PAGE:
This Court recently indicated a parent may reasonably expect “collateral legal consequences of an adverse nature” to result from an adjudication of his or her minor child as neglected. In re Barbosa, 357 N.C. 160, 580 S.E.2d 359 (2003). In Barbosa, a mother appealed the trial court's order adjudicating her daughter as neglected to the Court of Appeals. See In re Barbosa, 160 N.C. App. 595, 587 S.E.2d 681, 2003 WL 22289871 (Oct. 7, 2003) (No. COA02-736) (per curiam). While the appeal was pending at the Court of Appeals, the mother regained custody of her daughter. 2003 WL 22289871, at *1. After the change in custody, the Court of Appeals dismissed the case asmoot and the mother sought further review in this Court. See id. We remanded the case to the Court of Appeals “for reconsideration of its order dismissing respondent's appeal as moot, in light of this Court's decision in In re Hatley.” In re Barbosa, 357 N.C. 160, 580 S.E.2d 359 (emphasis added). On remand, the Court of Appeals vacated the adjudication order for other reasons, but not before it acknowledged that an adjudication of neglect creates “'collateral consequences' . . . which could 'frequently be revived . . .' and could damage the appellant's credibility.” 2003 WL 22289871, at *1 (quoting Hatley, 291 N.C. at 695, 231 S.E.2d at 634-35 (citation omitted)).
    Barbosa applied the cardinal principal recognized in Hatley to abuse, dependency, and neglect adjudications. It is axiomatic, therefore, that reinstatement of parental custody during the pendency of an appeal challenging a child's neglect or abuse adjudication does not render a case moot as the adjudication may result in collateral legal consequences for the parent.
    In North Carolina, juvenile abuse, neglect, and dependency actions are governed by Chapter 7B of the General Statutes, commonly known as the Juvenile Code. Such cases are typically initiated when the local department of social services (DSS) receives a report indicating a child may be in need of protective services. See N.C.G.S. .§ 7B-301, -302 (2005). DSS conducts an investigation, and if the allegations in the report are substantiated, it files a petition in district court alleging abuse, dependency, or neglect. See Id. §§ 7B-302, -400, -403 (2005). The first stage in such proceedings is the adjudicatory hearing. See Id. § 7B-807 (2005). If DSS presents clear andconvincing evidence of the allegations in the petition, the trial court will adjudicate the child as an abused, neglected, or dependent juvenile. Id. § 7B-807(a). If the allegations in the petition are not proven, the trial court will dismiss the petition with prejudice and, if the juvenile is in DSS custody, returns the juvenile to the parents. Id.
    Immediately following adjudication, the trial court must conduct a dispositional hearing. Id. § 7B-901 (2005). At the hearing, the trial court receives evidence and enters a written order specifying an appropriate plan to meet the needs of the juvenile. See Id. .§ 7B-900, -901, -905 (2005). If the trial court finds it is in the juvenile's best interests, it may place the juvenile in out-of-home care. Id. § 7B-903(a)(2)(c) (2005). If custody of the child is removed from the parent, the trial court must hold a custody review hearing within ninety days and then again within six months. Id. § 7B-906(a) (2005).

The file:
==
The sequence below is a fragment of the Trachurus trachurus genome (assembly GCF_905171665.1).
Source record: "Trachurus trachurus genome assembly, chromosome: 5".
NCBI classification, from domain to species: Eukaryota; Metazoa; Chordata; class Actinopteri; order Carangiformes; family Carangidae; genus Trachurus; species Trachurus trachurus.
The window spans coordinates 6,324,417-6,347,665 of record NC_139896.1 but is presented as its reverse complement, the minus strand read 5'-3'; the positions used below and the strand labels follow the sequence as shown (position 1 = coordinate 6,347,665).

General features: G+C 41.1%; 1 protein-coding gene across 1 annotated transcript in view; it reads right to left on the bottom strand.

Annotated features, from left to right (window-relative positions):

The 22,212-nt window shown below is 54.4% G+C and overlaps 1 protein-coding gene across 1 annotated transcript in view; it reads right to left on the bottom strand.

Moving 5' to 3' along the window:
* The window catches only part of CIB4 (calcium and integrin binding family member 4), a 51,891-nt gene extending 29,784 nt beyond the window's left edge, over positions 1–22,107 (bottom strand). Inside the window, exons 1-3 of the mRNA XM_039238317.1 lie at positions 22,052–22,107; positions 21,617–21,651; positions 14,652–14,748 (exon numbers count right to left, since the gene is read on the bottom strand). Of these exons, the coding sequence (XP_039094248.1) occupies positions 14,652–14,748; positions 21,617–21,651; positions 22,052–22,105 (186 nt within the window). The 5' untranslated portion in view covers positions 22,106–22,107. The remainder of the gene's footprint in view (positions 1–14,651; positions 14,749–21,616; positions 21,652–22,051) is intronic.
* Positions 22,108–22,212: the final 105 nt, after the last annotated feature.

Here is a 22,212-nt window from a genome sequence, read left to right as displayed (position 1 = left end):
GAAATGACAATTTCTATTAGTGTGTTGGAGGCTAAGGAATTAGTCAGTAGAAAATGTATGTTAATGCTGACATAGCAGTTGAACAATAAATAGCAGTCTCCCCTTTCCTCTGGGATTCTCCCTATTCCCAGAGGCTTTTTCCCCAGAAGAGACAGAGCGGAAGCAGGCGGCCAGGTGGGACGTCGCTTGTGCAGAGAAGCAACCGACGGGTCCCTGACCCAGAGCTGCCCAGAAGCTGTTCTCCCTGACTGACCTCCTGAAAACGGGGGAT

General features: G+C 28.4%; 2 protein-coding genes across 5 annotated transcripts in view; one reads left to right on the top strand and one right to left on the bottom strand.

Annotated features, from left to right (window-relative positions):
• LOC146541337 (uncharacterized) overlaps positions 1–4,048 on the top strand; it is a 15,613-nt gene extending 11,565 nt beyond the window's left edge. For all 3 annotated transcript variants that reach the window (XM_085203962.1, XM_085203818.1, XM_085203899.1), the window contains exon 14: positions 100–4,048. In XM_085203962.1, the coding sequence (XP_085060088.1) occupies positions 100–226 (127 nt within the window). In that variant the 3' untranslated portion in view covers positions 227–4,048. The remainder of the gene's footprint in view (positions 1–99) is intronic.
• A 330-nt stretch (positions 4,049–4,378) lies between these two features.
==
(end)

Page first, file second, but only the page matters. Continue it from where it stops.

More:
Under certain circumstances in abuse, neglect and dependency actions, DSS may file a motion for termination of parental rights. See Id. § 7B-1102(a) (2005). Chapter 7B sets out nine grounds for terminating parental rights, including that “[t]he parent has abused or neglected the juvenile.” Id. § 7B- 1111(a)(1) (2005).
    Respondent contends that A.K.'s neglect adjudication could subject him to various collateral legal consequences under the Juvenile Code. First, respondent asserts that A.K.'s adjudication could be used to support a judicial determination that another child with whom he resides is neglected. “In determining whether a juvenile is a neglected juvenile, it is relevant whether that juvenile . . . lives in a home whereanother juvenile has been subjected to abuse or neglect by an adult who regularly lives in the home.” Id. § 7B-101(15) (2005). Pursuant to this section, if DSS again alleges that a child in respondent's household is neglected, A.K.'s existing neglect adjudication will be relevant to the court's determination of whether that child is a “neglected juvenile” under Chapter 7B.
    The instant case vividly illustrates the significance of a prior adjudication of neglect in finding another child in the same home to be a neglected juvenile. Specifically, the allegation (and adjudication) of neglect regarding A.K. was based entirely on the trial court's previous adjudication of neglect involving respondent's other child, C.A.K.
    Guardian ad Litem responds that by virtue of C.A.K.'s uncontested adjudication, any child living with respondent would necessarily be living “in a home where another juvenile has been subjected to abuse or neglect by an adult who regularly lives in the home.” Thus, according to the Guardian ad Litem, A.K.'s neglect adjudication would have no further effect on the application of the Juvenile Code to respondent.